Miranda Lambert's Rock & Roll Revolution: Wildcard - Rolling Stone
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Miranda Lambert’s ‘Wildcard’ Is a Country-Rock Masterpiece

The Nashville queen cranks up the guitars, talks love and politics and keeps the drinks coming on a fantastic LP

Miranda Lambert

Jody Hewgill

Despite years of admirable effort, Nashville’s attempts to rock out can still tend to come off pretty hammy. Then you get something like “Mess With My Head,”a searing standout from Miranda Lambert’s seventh LP, Wildcard. Over sleek drums and noir guitars, the country queen unspools steamy psychodrama, singing about her mind as a luxury hotel suite open for 2 a.m. room service: “I know why I gave the keys to you,” she intones, before a chorus that sounds like Sheryl Crow under the influence of Hole’s Celebrity Skin. It’s the sound of a freewheeling star at the top of her game, reimagining rock history in her own platinum image.

Wildcard is full of moments like that. It sharpens the atmospherically gritty feel of Lambert’s last album, 2016’s The Weight of These Wings, a double LP recorded after she divorced Blake Shelton that had more in common with self-searching Seventies opuses like George Harrison’s All Things Must Pass than with anything on country radio. Along with longtime A-list songwriting collaborators like Natalie Hemby, Liz Rose, and Lori McKenna, she brought on producer and guitarist Jay Joyce, who has helmed records by Cage the Elephant and Eric Church.

The rock touches are smart and perfectly in keeping with Lambert’s ability to bridge high-end glammy and front-porch real: “Way Too Pretty for Prison” cleverly opens with a noisy guitar scrum that evokes Thin Lizzy’s “Jailbreak,” then turns into Lambert and guest Maren Morris’ hilarious spin on the classic feminist outlaw murder fantasy: She’s got an asshole husband, but rather than deep-six the guy themselves, they hire out the job because they might end up in jail, where the “lunch trays don’t come with chardonnay.” Elsewhere, the speedy Seventies-tinged “Locomotive” signifies its rawness when Lambert sings, “I ain’t no Napa Valley/New York City seems OK.” On the softer side there’s “Track Record,” a gorgeous ode to her errant romantic ways that recalls the War on Drugs’ shimmering indie-rock guitar pastorals.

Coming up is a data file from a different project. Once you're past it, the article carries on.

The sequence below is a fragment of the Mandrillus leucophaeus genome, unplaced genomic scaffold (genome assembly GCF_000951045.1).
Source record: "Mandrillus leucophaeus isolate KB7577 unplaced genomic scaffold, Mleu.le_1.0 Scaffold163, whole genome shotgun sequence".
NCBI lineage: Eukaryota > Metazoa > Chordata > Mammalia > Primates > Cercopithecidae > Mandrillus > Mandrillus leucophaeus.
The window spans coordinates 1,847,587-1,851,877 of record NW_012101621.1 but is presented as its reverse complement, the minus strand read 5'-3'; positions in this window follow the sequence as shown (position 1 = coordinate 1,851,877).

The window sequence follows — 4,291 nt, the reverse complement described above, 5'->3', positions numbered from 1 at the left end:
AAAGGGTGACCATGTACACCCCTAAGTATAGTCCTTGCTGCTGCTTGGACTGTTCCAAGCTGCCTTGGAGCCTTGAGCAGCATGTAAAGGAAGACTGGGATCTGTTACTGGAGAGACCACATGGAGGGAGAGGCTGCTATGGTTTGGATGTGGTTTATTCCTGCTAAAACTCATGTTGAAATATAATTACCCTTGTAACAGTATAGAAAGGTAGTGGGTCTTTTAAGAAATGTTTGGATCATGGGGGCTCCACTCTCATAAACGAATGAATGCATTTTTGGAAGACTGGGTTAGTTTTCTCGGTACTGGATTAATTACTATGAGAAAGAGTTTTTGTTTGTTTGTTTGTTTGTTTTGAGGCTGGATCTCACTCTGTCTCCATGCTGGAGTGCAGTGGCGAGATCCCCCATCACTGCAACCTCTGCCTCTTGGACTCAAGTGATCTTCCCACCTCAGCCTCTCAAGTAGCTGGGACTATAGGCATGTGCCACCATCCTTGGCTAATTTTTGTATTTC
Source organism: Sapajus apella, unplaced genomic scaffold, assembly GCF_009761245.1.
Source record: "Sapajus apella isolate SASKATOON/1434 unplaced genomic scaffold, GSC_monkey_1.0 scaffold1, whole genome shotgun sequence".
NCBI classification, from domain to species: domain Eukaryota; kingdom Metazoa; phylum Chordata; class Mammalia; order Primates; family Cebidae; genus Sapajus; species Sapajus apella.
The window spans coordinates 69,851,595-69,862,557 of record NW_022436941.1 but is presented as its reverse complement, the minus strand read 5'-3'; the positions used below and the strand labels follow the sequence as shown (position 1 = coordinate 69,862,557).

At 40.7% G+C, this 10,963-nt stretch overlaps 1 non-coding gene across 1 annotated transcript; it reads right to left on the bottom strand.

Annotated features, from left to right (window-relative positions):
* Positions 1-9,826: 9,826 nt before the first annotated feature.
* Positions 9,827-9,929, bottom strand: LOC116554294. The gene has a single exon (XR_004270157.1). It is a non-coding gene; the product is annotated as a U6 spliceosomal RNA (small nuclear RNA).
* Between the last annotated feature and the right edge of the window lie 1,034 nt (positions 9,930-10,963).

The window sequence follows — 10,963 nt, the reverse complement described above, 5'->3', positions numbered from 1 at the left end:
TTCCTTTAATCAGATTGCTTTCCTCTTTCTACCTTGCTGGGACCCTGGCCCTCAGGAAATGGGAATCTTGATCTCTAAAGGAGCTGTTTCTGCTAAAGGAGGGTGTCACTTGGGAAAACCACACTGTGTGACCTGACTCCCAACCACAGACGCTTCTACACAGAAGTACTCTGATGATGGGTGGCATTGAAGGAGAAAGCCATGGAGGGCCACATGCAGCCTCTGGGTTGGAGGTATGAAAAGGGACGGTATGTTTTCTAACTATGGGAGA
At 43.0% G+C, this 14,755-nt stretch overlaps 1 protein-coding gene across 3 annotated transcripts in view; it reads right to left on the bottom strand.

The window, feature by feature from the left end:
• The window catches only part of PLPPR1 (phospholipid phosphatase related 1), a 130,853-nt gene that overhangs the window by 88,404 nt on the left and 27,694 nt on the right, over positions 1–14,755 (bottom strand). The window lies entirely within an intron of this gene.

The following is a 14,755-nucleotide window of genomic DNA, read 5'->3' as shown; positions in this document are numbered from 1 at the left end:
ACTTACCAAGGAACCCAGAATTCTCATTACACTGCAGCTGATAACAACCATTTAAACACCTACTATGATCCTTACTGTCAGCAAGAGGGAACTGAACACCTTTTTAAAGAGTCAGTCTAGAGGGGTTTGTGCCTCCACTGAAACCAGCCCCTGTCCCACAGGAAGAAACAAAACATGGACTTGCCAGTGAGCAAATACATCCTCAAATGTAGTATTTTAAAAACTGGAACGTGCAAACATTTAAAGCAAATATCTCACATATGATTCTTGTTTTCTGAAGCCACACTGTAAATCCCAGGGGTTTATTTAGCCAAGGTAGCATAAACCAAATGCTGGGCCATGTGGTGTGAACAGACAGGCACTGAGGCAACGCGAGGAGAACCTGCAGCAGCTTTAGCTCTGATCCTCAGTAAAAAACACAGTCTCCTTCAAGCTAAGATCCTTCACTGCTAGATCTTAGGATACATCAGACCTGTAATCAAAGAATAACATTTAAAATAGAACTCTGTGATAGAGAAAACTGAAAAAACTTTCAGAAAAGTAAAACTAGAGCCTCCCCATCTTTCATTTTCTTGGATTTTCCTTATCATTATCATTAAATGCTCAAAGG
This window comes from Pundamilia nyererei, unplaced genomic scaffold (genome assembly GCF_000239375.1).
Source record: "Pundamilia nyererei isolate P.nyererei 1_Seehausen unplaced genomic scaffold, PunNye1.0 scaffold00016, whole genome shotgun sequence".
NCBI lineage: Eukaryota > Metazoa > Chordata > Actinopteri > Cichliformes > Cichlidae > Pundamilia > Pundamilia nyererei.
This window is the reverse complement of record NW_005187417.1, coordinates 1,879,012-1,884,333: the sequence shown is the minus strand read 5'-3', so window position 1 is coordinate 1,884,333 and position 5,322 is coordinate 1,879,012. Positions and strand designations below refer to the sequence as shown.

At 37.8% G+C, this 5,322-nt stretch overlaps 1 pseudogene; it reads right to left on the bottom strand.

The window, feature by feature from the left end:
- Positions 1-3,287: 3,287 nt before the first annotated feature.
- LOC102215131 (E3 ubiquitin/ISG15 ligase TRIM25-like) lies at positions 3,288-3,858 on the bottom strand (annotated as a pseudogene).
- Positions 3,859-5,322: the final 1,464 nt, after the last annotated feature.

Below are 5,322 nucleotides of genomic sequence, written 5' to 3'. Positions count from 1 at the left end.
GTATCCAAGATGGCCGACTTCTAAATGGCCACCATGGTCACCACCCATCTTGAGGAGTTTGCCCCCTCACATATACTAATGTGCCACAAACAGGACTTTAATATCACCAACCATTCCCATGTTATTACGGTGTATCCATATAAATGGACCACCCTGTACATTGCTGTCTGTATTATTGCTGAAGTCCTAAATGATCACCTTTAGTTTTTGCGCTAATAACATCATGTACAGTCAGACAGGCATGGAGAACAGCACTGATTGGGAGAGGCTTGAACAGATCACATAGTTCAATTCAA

Lambert’s Texas honky-tonk brio and charisma-bomb sense of humor goose every song, especially when the musical fruit hangs a little lower — like on “White Trash,” a hick-hop ode to gated-community crashing (“Dog hair on the Restoration Hardware/Who says you can’t have nice things?”), and the country-rock invite “Pretty Bitchin’,” which rhymes with “help yourself to the Tito’s in the pretty kitchen.”

Moments like these remind us that adventurous music doesn’t need to be as self-serious as many of today’s pop stars seem to think. But that in no way means Lambert is soft-peddling her ambition; see “Holy Water,” a gospel-tinged country-blues anthem about religious and political corruption as a literal stain on the land: “You can’t skip a stone where the river’s all but gone,” she warns. Her expansive vision of down-home America makes it a place worth fighting for.

In This Article: Miranda Lambert


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